To be honest, Oz doesn’t really enter the consciousness of most Japanese, except for Aussie Beef, which is probably the first thing that comes to mind for many Nihonjin when asked about Oz.
And this year, Meat & Livestock Australia Ltd (MLA) is going all-out to try and convert Japanese consumers to worshiping the barbie in much the same manner that many Aussies do.
MLA is conducting a huge Let’s Barbie campaign to encourage people to use the summer months to enjoy munching away on some good old tucker.

The Let’s Barbie pop-up store in Tokyo’s trendy Aoyama district

And they’re using Strine to do it, too, with part of the campaign involving a pop-up shop placed smack-bang in the middle of Aoyama, one of Tokyo’s trendiest districts, and a huge sign urging passers-by to “barbie!”
The pop-up shop is offering demonstrations of cooking, Strayan-style, and serves up three different kinds of steak and salad “meat parfaits.” There’s Beauty, with lime and ginger, Genki, flavored by chili pepper and garlic, and Let’s Barbie, with lime and mint. All are delicious and served in a cup with salad and mashed spuds.
Part of the campaign is teaching the Japanese about how Aussies barbie. Here’s what the official Let’s Barbie campaign website says about the Barbie…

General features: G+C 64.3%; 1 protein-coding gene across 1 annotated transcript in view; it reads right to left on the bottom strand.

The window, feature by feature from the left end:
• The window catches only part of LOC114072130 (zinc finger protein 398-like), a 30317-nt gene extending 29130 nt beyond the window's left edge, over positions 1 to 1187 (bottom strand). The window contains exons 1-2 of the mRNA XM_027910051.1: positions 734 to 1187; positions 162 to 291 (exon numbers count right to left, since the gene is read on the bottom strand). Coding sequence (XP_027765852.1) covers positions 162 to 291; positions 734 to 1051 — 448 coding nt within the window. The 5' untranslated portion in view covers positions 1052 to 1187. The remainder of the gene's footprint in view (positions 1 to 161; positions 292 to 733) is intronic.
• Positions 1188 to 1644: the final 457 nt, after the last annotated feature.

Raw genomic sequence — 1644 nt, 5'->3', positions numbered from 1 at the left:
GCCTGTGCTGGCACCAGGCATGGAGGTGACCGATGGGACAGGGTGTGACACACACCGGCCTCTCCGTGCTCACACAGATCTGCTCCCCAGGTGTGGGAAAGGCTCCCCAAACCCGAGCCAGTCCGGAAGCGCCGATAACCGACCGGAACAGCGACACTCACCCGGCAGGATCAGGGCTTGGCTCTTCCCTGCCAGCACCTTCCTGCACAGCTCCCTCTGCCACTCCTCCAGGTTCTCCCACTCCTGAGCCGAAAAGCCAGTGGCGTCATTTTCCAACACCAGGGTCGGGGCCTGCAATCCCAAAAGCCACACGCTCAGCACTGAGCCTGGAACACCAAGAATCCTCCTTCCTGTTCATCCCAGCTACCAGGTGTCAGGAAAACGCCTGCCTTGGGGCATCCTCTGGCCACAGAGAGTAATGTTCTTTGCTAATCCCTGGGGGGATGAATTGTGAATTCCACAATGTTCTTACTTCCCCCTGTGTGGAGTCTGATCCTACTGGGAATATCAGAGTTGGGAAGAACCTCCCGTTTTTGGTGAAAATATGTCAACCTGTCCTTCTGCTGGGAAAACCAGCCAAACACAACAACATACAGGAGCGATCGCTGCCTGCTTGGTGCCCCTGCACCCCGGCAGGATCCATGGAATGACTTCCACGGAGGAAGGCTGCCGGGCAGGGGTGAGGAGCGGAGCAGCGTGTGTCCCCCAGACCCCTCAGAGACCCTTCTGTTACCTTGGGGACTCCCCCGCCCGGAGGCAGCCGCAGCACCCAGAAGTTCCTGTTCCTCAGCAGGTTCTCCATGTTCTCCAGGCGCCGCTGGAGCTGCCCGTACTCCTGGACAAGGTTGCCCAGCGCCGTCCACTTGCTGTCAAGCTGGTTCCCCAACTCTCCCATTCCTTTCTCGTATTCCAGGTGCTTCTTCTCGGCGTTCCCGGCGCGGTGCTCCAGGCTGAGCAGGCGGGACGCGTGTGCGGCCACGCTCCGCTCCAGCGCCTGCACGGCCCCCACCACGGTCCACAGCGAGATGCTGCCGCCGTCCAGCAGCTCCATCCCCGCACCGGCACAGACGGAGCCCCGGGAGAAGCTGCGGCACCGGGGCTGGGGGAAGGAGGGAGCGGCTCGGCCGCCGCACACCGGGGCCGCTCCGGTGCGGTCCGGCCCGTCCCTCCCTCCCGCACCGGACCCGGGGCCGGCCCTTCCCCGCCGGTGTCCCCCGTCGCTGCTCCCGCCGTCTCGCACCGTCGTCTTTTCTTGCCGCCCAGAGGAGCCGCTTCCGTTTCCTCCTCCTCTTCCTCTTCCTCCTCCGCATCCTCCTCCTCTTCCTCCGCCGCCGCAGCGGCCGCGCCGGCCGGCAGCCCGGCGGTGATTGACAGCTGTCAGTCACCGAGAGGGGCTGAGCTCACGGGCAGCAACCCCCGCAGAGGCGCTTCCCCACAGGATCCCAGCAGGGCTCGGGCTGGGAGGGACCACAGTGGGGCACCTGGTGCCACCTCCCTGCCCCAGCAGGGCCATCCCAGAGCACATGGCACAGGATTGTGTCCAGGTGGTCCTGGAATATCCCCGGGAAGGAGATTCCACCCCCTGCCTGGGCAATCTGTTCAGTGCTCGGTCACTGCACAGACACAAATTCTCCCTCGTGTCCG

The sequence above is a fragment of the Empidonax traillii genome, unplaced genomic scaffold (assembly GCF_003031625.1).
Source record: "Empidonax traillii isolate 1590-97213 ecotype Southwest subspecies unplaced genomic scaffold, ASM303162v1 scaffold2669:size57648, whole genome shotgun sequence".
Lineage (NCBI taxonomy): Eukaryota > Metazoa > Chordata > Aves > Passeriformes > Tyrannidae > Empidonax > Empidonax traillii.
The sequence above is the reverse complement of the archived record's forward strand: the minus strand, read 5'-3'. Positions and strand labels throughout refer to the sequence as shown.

About the Barbie

What’s a Barbie?
Barbecue Superpower Australia calls barbecues “barbies” and 3-4 times a week, (Aussies) enjoying tucking into thick-cut, Aussie Beef steaks and fresh salads anytime, anywhere. You can relax and enjoy them, and everybody’s all smiles out in the wilds of nature, which brings everybody closer. And the communication tool that brings that about is the Aussie-style barbecue: The Barbie.
Aussie lifestyle is about not putting on airs, and the real thrill of the barbie is being about enjoying communication with your mates and your family.


It’s hard to see what sort of impact the campaign will have. Japanese tend to be great barbecuers, anyway. And while many would gladly abide by the campaigns exhortations to get out and enjoy a good steak with your mates, most are stuck inside the office waiting for the boss to go home before they have any hope of being able to leave.

Related links
Barbie (Strine Strife)
Barbie (Yabai-lingual)
Barbie (Go-cabulary)

Sexism Sells…Aussie Princes and Arresting the Great Japanese Tourist Decline

Japan’s Aussie Prince Campaign website seeking women’s photos of sexy blokes

In this day and age, it would be unthinkable to use taxpayers’ hard-earned money to promote a campaign promising a 1 million yen order-made trip to Australia for a young bloke sending in photos of a sexy member of the opposite sex.
But, when the shoe’s on the other foot, it seems to be all right.
At least, it was until just a few years ago.
For a while in the late Noughties to early 2010s, Tourism Australia worked desperately hard to arrest a drastic and dramatic decline in Japanese tourist numbers.

Japanese Visitors to Australia 2002-2012